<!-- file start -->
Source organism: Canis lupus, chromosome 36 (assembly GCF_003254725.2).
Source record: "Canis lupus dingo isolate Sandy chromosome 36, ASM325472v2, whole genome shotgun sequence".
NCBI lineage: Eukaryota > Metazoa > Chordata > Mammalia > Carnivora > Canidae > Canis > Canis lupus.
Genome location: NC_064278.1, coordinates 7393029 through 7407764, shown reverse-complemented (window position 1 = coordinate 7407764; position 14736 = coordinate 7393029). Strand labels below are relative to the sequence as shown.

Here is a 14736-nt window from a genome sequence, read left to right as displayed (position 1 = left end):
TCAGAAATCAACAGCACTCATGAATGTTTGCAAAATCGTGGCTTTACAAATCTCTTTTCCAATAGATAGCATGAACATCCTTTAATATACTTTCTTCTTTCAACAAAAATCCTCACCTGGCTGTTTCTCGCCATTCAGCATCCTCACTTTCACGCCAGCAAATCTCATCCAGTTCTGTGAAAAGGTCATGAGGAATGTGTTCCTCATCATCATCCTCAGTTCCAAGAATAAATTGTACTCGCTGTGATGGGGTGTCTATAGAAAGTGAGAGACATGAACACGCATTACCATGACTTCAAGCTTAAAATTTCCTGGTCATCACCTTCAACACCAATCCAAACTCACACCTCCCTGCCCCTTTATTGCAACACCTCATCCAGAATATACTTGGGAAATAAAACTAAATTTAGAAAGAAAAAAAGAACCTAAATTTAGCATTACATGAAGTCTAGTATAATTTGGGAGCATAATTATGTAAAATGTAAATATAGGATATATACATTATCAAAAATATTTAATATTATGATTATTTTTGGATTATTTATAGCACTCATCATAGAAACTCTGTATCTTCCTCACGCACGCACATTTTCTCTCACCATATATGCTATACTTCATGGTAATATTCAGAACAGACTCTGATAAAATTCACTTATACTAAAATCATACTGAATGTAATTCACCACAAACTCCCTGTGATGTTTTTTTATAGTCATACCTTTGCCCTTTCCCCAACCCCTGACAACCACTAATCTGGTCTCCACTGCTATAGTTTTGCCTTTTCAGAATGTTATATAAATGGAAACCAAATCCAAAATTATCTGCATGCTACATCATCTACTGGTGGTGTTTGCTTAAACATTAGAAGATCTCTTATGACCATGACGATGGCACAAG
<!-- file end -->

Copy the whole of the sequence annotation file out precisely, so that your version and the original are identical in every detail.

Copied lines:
Source organism: Canis lupus, chromosome 36 (assembly GCF_003254725.2).
Source record: "Canis lupus dingo isolate Sandy chromosome 36, ASM325472v2, whole genome shotgun sequence".
NCBI lineage: Eukaryota > Metazoa > Chordata > Mammalia > Carnivora > Canidae > Canis > Canis lupus.
Genome location: NC_064278.1, coordinates 7393029 through 7407764, shown reverse-complemented (window position 1 = coordinate 7407764; position 14736 = coordinate 7393029). Strand labels below are relative to the sequence as shown.

Here is a 14736-nt window from a genome sequence, read left to right as displayed (position 1 = left end):
TCAGAAATCAACAGCACTCATGAATGTTTGCAAAATCGTGGCTTTACAAATCTCTTTTCCAATAGATAGCATGAACATCCTTTAATATACTTTCTTCTTTCAACAAAAATCCTCACCTGGCTGTTTCTCGCCATTCAGCATCCTCACTTTCACGCCAGCAAATCTCATCCAGTTCTGTGAAAAGGTCATGAGGAATGTGTTCCTCATCATCATCCTCAGTTCCAAGAATAAATTGTACTCGCTGTGATGGGGTGTCTATAGAAAGTGAGAGACATGAACACGCATTACCATGACTTCAAGCTTAAAATTTCCTGGTCATCACCTTCAACACCAATCCAAACTCACACCTCCCTGCCCCTTTATTGCAACACCTCATCCAGAATATACTTGGGAAATAAAACTAAATTTAGAAAGAAAAAAAGAACCTAAATTTAGCATTACATGAAGTCTAGTATAATTTGGGAGCATAATTATGTAAAATGTAAATATAGGATATATACATTATCAAAAATATTTAATATTATGATTATTTTTGGATTATTTATAGCACTCATCATAGAAACTCTGTATCTTCCTCACGCACGCACATTTTCTCTCACCATATATGCTATACTTCATGGTAATATTCAGAACAGACTCTGATAAAATTCACTTATACTAAAATCATACTGAATGTAATTCACCACAAACTCCCTGTGATGTTTTTTTATAGTCATACCTTTGCCCTTTCCCCAACCCCTGACAACCACTAATCTGGTCTCCACTGCTATAGTTTTGCCTTTTCAGAATGTTATATAAATGGAAACCAAATCCAAAATTATCTGCATGCTACATCATCTACTGGTGGTGTTTGCTTAAACATTAGAAGATCTCTTATGACCATGACGATGGCACAAG